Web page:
An insect has provided the inspiration for a surgical planning tool that could help restore speech for those with vocal fold paralysis.

After a swarm of cicadas left thousands of insect carcasses across the Vanderbilt University campus in 2011, researchers brought some of the insects back to the lab to develop a model of their wing movements. It was then that they found similarities in the way the cicada wings moved and the movement of human vocal folds.

Inspired by the similarity, a multidisciplinary team from the Vanderbilt Institute for Surgery and Engineering (VISE) and the Vanderbilt University Medical Center (VUMC), began working to design a software tool to help surgeons develop more precise surgery plans for the most common surgical intervention for unilateral vocal fold paralysis, type 1 laryngoplasty. The National Institutes of Health awarded them a five-year, $2.4 million research grant to fund this work. The surgical planning tool could help surgeons develop customized implants for patients.

“By simulating the dynamics of glottal airflow, the mechanics of the vocal fold tissue, and their interaction after incorporating a surgically placed implant, the computer software will predict how the implant will affect the vibration prior to the surgery,” Haoxiang Luo, PhD, who specializes in computational modeling of fluid-structure interaction (FSI) for biological systems, said in a statement. “It will also help figure out the optimal parameters of the implant such as its shape, size and placement in the voice box.”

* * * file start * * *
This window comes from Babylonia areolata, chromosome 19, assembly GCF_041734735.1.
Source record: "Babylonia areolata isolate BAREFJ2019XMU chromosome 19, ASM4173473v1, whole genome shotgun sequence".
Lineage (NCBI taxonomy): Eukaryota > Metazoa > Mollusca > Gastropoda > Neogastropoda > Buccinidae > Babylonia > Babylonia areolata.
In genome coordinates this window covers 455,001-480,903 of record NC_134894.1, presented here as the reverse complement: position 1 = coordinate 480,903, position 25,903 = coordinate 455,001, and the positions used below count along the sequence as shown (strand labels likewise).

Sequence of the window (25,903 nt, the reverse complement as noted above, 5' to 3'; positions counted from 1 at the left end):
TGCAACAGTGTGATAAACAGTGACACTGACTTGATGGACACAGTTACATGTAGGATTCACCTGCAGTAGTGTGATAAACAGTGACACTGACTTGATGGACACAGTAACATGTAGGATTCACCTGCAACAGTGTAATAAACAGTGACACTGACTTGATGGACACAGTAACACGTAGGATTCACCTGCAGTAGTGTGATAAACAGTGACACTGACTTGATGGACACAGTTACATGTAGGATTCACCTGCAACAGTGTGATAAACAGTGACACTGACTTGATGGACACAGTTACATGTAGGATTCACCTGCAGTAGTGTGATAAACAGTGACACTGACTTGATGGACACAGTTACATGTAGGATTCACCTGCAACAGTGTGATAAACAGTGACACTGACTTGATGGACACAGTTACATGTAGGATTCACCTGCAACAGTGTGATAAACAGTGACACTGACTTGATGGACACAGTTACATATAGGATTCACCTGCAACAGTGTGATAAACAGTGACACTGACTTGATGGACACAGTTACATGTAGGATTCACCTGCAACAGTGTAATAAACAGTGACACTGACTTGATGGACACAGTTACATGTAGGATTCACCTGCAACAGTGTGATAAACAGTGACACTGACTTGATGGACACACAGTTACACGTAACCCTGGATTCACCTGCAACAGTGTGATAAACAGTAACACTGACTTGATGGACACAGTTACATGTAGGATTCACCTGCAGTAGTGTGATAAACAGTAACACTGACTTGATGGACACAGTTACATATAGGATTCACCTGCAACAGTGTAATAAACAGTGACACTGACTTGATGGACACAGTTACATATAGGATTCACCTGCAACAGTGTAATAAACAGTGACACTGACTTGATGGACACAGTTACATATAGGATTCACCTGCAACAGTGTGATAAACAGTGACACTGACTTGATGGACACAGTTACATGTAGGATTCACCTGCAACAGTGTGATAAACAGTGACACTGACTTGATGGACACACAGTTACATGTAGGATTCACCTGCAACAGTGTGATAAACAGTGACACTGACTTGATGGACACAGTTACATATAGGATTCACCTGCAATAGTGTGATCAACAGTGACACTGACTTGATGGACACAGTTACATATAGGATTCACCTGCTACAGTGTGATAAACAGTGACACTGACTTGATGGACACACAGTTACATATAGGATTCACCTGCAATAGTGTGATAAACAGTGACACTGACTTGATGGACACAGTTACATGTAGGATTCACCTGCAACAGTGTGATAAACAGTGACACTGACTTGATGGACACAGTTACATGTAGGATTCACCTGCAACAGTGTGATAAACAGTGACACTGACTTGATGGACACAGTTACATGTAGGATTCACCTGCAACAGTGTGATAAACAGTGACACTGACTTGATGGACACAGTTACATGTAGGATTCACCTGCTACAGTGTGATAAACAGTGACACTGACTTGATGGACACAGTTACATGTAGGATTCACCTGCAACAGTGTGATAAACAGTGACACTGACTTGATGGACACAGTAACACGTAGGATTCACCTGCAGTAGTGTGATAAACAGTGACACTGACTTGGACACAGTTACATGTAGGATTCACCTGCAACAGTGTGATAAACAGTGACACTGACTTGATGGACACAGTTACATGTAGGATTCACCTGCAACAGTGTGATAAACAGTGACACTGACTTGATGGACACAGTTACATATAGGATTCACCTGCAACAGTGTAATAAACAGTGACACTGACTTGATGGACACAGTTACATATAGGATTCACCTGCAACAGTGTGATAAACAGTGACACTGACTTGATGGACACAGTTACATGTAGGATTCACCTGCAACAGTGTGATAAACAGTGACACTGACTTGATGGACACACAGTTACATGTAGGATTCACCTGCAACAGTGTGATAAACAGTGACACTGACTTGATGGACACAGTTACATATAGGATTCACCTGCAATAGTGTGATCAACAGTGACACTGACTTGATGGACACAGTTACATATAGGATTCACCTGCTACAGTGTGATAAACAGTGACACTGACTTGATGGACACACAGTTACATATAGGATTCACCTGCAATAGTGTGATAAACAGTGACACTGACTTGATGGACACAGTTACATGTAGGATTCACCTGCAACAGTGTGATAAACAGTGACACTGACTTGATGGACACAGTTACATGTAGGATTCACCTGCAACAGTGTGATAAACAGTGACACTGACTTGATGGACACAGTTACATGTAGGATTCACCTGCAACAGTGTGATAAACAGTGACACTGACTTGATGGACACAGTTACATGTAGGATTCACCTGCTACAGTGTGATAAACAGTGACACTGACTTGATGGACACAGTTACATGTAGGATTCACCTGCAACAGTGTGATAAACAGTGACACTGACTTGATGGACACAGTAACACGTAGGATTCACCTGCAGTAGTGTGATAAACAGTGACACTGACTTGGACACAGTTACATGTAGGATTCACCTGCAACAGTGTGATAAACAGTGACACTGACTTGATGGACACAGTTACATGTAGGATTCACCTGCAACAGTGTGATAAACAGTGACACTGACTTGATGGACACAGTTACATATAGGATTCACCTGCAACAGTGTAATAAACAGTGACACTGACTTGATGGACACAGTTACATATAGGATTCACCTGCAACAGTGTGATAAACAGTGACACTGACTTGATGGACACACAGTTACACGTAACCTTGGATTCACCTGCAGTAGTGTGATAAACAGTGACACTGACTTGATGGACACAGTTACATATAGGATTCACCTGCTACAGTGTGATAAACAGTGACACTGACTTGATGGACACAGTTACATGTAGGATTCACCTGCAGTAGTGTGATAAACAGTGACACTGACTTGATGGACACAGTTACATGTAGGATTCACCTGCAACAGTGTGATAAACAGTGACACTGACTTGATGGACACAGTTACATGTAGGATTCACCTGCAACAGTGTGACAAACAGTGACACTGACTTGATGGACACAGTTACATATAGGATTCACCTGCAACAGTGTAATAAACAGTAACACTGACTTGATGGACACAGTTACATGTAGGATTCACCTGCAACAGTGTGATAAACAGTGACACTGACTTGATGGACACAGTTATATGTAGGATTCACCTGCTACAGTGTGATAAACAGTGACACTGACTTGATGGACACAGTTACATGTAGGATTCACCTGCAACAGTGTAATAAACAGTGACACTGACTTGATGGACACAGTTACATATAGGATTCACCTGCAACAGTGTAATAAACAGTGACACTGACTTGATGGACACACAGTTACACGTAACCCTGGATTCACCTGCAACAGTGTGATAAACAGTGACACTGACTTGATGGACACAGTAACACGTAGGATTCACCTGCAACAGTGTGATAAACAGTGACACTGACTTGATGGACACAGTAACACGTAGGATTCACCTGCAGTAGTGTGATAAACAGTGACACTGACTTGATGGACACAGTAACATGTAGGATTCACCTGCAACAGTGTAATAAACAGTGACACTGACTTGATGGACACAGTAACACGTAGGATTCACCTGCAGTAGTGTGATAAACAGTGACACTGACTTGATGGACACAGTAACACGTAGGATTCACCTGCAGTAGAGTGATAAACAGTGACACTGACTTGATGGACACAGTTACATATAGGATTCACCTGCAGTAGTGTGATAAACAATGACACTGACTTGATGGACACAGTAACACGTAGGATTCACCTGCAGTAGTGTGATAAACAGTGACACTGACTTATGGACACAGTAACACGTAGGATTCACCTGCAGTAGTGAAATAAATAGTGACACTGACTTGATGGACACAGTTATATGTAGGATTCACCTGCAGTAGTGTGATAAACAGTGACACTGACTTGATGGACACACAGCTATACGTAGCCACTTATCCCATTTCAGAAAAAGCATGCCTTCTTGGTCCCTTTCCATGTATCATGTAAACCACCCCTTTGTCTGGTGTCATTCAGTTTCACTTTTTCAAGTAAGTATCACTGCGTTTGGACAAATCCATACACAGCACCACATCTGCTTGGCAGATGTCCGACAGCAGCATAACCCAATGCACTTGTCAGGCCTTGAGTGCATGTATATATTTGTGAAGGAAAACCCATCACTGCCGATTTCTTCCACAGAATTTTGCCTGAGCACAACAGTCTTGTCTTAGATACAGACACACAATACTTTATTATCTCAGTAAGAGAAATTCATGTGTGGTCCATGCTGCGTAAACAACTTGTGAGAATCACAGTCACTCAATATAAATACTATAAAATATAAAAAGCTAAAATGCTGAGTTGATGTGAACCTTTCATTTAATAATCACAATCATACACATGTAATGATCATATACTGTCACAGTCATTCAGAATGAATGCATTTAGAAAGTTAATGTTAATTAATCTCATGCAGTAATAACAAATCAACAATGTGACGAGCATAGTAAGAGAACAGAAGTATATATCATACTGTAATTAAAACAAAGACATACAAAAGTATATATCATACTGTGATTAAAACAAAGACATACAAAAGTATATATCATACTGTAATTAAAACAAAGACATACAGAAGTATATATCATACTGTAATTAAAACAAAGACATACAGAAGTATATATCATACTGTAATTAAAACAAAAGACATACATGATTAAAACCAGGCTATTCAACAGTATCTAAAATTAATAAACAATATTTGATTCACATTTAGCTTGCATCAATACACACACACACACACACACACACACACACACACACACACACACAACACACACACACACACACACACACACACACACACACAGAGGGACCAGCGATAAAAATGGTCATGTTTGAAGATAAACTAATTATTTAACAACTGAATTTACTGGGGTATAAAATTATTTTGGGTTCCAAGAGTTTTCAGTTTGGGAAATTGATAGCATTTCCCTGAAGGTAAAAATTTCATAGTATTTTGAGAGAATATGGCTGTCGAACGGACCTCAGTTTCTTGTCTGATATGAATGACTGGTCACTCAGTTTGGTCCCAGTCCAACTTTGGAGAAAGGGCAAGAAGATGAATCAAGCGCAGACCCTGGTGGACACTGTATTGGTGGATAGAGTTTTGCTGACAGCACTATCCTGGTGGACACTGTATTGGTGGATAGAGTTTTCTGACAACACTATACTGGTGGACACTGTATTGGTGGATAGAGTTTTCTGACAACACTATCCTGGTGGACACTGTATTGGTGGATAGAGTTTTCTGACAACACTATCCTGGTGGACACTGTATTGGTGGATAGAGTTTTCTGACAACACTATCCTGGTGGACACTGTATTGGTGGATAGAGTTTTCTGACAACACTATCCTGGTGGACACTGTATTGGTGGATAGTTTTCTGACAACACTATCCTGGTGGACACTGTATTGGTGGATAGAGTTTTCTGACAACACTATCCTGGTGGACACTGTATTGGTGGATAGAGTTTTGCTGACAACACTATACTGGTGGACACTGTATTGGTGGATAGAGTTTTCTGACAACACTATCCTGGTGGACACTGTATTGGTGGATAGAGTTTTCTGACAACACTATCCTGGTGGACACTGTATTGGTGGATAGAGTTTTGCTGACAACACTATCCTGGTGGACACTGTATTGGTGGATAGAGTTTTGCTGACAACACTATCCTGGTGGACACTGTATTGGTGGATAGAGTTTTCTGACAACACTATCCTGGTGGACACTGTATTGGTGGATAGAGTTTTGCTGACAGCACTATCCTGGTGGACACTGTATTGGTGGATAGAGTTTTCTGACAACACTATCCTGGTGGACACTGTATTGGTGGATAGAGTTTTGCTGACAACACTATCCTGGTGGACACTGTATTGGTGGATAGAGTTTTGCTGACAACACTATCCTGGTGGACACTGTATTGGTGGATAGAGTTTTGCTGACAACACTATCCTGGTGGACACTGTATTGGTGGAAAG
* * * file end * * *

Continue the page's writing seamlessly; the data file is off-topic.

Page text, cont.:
Vocal folds are located on both sides of the larynx and come together and vibrate to produce sound.

“Vocal folds are extremely delicate tissue, and the glottal airflow when we speak produces considerable vortices, or swirls, that are hard to describe mathematically or to capture in a computer simulation,” said Luo. “We had to design high-fidelity and yet efficient computational tools to simulate the vocal folds and airflow.”

The researchers focused on unilateral vocal fold paralysis, which is when one of the vocal folds does not close completely against the other, causing people to have a hoarse voice and require more effort to produce sound. They often also experience vocal fatigue and become winded during everyday activities and can lead to a loss of productivity at work and long-term disability.

Type 1 laryngoplasty involves stabilizing the paralyzed vocal fold with a small implant that helps a person produce voice and breathe more easily.

“Currently, this surgery depends on recreating a three-dimensional structure with only two-dimensional data,” Dr. Gaelyn Garrett, a professor and Vice Chair of Otolaryngology, who is also senior executive medical director of the Vanderbilt Voice Center, said in a statement. “The symmetry of vibration provided by the new 3D planned, patient-specific implant should give more consistent and optimal voice outcomes.”